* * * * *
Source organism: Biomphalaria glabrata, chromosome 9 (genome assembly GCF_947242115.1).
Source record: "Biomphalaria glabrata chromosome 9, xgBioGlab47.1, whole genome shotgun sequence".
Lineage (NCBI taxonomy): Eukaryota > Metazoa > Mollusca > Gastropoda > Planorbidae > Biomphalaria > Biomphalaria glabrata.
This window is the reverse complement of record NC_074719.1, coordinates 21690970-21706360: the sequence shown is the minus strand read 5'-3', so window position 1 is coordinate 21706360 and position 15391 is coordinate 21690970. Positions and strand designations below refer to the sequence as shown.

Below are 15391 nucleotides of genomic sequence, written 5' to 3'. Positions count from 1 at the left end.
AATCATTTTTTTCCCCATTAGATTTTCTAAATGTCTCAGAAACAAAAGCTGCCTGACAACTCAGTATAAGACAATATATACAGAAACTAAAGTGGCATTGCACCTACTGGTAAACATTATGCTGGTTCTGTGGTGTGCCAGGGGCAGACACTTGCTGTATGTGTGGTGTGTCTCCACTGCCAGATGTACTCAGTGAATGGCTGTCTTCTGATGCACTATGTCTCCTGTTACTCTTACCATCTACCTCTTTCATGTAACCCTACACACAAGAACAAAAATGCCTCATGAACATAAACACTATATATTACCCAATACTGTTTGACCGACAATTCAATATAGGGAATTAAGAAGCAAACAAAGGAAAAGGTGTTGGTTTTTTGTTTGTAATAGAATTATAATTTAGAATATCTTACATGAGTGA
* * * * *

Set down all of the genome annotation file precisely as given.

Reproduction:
Source organism: Biomphalaria glabrata, chromosome 9 (genome assembly GCF_947242115.1).
Source record: "Biomphalaria glabrata chromosome 9, xgBioGlab47.1, whole genome shotgun sequence".
Lineage (NCBI taxonomy): Eukaryota > Metazoa > Mollusca > Gastropoda > Planorbidae > Biomphalaria > Biomphalaria glabrata.
This window is the reverse complement of record NC_074719.1, coordinates 21690970-21706360: the sequence shown is the minus strand read 5'-3', so window position 1 is coordinate 21706360 and position 15391 is coordinate 21690970. Positions and strand designations below refer to the sequence as shown.

Below are 15391 nucleotides of genomic sequence, written 5' to 3'. Positions count from 1 at the left end.
AATCATTTTTTTCCCCATTAGATTTTCTAAATGTCTCAGAAACAAAAGCTGCCTGACAACTCAGTATAAGACAATATATACAGAAACTAAAGTGGCATTGCACCTACTGGTAAACATTATGCTGGTTCTGTGGTGTGCCAGGGGCAGACACTTGCTGTATGTGTGGTGTGTCTCCACTGCCAGATGTACTCAGTGAATGGCTGTCTTCTGATGCACTATGTCTCCTGTTACTCTTACCATCTACCTCTTTCATGTAACCCTACACACAAGAACAAAAATGCCTCATGAACATAAACACTATATATTACCCAATACTGTTTGACCGACAATTCAATATAGGGAATTAAGAAGCAAACAAAGGAAAAGGTGTTGGTTTTTTGTTTGTAATAGAATTATAATTTAGAATATCTTACATGAGTGA